As reflected above, two registrars were sent breach notices regarding Whois accuracy non-compliance in October 2008, and ICANN analyzed both registrars' responses to ICANN's notice of breach and found that appeared to take reasonable steps to investigate the Whois inaccuracy claims provided. Conversely, was found non-compliant, as it failed to take reasonable steps to investigate the Whois inaccuracies indentified by ICANN. Consistent with RAA requirements, cured the cited breach within 15 days to avoid termination by ICANN. However, in an effort to ensure that complies with the registrar Whois accuracy requirements set forth in Section 3.7.8 of the RAA, ICANN developed a remediation plan that requires to provide monthly reports indentifying, among other things, exactly what steps were taken to investigate each Whois inaccuracy claim sent to via the WDPRS. has agreed to remain on ICANN's remediation plan for six months.

7. Upcoming Events

ICANN's Contractual Compliance program will be discussed at the following events:

ICANN's Registrar/Registry Regional Gathering, Rome, Italy, 22-23 January 2009.

International Trademark Association's 2009 Trademark Law and the Internet conference, San Francisco, CA, 9-10 February 2009.

International Quality & Productivity Center's 2nd Annual Trademark & Copyright Protection conference, New York City, NY, 26-28 January 2009.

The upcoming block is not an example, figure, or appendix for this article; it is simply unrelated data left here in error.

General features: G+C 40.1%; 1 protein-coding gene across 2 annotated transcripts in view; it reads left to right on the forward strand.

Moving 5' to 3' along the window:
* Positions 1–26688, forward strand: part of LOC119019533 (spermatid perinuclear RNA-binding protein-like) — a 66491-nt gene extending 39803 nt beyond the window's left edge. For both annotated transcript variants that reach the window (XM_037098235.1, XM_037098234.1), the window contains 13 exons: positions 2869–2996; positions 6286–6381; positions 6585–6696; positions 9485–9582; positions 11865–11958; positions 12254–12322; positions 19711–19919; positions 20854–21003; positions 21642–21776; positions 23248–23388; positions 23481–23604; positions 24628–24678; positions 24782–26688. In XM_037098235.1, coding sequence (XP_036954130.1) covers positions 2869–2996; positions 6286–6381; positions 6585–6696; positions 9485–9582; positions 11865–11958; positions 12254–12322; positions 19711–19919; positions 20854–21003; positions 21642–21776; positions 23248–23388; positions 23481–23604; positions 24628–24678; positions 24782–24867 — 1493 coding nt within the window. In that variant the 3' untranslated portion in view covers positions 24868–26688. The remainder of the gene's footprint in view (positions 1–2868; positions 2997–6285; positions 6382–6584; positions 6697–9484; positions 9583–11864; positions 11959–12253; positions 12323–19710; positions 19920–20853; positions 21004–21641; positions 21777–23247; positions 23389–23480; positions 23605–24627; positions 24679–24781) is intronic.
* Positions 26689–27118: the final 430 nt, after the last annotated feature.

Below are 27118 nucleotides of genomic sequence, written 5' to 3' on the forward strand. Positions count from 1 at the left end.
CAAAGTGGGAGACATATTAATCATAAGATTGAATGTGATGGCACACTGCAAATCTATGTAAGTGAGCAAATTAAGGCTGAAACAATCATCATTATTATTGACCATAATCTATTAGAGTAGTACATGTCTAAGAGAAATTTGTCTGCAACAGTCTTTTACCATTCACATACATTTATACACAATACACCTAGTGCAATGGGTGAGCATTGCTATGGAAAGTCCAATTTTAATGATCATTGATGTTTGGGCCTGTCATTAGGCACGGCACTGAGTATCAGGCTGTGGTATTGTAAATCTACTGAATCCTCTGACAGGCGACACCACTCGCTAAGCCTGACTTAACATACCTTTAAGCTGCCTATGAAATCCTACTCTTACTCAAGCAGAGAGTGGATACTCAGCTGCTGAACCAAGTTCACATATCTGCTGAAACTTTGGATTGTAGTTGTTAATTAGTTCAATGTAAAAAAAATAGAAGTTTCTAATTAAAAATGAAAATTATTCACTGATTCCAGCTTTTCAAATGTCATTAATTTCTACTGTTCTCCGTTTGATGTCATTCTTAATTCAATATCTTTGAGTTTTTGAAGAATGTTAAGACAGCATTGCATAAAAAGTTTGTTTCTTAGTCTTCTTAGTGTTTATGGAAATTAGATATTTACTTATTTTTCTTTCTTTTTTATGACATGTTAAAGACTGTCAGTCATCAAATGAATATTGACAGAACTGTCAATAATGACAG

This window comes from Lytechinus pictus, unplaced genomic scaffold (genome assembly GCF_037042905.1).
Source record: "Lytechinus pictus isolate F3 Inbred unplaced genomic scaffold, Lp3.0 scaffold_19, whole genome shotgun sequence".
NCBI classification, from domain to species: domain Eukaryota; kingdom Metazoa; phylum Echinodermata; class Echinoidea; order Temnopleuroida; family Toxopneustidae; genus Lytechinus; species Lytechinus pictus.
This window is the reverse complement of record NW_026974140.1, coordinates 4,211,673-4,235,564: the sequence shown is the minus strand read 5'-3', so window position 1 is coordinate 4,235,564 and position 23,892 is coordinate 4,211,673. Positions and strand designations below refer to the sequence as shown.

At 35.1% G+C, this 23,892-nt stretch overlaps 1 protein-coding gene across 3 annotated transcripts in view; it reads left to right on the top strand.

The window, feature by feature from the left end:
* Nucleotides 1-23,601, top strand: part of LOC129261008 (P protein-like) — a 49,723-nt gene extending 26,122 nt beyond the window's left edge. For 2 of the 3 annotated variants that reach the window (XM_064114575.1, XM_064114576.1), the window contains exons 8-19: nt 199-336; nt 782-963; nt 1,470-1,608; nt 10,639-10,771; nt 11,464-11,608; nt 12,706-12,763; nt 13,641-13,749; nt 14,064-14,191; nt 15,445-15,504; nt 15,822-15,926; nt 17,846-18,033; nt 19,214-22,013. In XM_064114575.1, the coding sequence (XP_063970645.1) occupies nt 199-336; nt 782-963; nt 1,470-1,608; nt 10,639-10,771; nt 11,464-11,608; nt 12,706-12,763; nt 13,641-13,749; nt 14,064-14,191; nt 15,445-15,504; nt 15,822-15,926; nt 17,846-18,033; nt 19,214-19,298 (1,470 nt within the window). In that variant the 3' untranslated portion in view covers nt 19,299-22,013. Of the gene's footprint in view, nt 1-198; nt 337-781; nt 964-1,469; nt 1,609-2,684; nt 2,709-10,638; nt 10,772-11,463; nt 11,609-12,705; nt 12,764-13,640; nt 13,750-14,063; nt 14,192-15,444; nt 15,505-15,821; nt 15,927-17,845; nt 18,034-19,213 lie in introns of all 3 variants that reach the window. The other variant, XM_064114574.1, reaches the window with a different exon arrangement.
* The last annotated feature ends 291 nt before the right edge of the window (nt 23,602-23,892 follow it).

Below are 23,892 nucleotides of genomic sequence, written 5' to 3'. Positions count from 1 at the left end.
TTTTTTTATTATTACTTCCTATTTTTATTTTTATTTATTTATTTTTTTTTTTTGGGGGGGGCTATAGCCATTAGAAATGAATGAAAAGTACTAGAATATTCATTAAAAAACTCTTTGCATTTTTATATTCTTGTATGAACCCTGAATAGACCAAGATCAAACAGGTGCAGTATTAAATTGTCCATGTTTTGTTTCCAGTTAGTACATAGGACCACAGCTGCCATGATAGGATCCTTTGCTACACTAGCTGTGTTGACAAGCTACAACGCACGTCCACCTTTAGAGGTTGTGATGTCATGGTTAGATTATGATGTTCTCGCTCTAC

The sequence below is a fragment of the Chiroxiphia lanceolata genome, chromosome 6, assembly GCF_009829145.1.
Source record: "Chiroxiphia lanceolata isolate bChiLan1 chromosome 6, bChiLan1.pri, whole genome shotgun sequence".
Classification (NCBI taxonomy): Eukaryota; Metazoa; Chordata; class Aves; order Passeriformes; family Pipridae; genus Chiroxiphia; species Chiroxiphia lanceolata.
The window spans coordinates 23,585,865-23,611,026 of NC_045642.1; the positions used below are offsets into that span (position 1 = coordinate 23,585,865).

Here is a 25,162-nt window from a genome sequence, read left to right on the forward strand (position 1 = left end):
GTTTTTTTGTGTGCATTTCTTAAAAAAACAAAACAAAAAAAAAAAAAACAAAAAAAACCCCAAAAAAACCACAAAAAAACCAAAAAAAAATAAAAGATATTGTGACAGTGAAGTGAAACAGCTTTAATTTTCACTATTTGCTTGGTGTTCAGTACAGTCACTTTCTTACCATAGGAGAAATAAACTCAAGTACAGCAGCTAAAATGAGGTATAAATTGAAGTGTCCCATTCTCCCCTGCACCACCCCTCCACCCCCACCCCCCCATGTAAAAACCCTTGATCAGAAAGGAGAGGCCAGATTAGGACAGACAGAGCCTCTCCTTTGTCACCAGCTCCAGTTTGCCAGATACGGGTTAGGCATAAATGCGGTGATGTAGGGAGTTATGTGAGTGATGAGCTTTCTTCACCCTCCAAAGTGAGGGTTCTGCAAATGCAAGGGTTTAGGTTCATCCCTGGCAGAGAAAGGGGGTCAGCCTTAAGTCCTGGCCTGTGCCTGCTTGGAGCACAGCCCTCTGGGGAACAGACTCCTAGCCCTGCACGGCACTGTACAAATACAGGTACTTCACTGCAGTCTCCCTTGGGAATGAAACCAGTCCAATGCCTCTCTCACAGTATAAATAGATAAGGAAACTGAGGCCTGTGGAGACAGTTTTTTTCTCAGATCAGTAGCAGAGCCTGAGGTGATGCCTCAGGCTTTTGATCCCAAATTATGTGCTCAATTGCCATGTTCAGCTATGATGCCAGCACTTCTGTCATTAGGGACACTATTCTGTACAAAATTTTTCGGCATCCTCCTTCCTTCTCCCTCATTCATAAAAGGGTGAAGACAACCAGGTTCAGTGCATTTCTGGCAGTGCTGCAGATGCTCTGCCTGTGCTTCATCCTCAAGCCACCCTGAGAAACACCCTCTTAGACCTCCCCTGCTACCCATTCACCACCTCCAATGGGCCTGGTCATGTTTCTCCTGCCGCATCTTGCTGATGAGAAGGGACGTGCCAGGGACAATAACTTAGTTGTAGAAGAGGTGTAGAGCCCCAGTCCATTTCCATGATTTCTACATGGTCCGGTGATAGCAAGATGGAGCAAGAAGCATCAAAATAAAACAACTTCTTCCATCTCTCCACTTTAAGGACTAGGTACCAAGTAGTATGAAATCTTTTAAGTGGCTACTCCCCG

Domain Name System
Internationalized Domain Name ,IDN,"IDNs are domain names that include characters used in the local representation of languages that are not written with the twenty-six letters of the basic Latin alphabet ""a-z"". An IDN can contain Latin letters with diacritical marks, as required by many European languages, or may consist of characters from non-Latin scripts such as Arabic or Chinese. Many languages also use other types of digits than the European ""0-9"". The basic Latin alphabet together with the European-Arabic digits are, for the purpose of domain names, termed ""ASCII characters"" (ASCII = American Standard Code for Information Interchange). These are also included in the broader range of ""Unicode characters"" that provides the basis for IDNs. The ""hostname rule"" requires that all domain names of the type under consideration here are stored in the DNS using only the ASCII characters listed above, with the one further addition of the hyphen ""-"". The Unicode form of an IDN therefore requires special encoding before it is entered into the DNS. The following terminology is used when distinguishing between these forms: A domain name consists of a series of ""labels"" (separated by ""dots""). The ASCII form of an IDN label is termed an ""A-label"". All operations defined in the DNS protocol use A-labels exclusively. The Unicode form, which a user expects to be displayed, is termed a ""U-label"". The difference may be illustrated with the Hindi word for ""test"" — परीका — appearing here as a U-label would (in the Devanagari script). A special form of ""ASCII compatible encoding"" (abbreviated ACE) is applied to this to produce the corresponding A-label: xn--11b5bs1di. A domain name that only includes ASCII letters, digits, and hyphens is termed an ""LDH label"". Although the definitions of A-labels and LDH-labels overlap, a name consisting exclusively of LDH labels, such as"""" is not an IDN."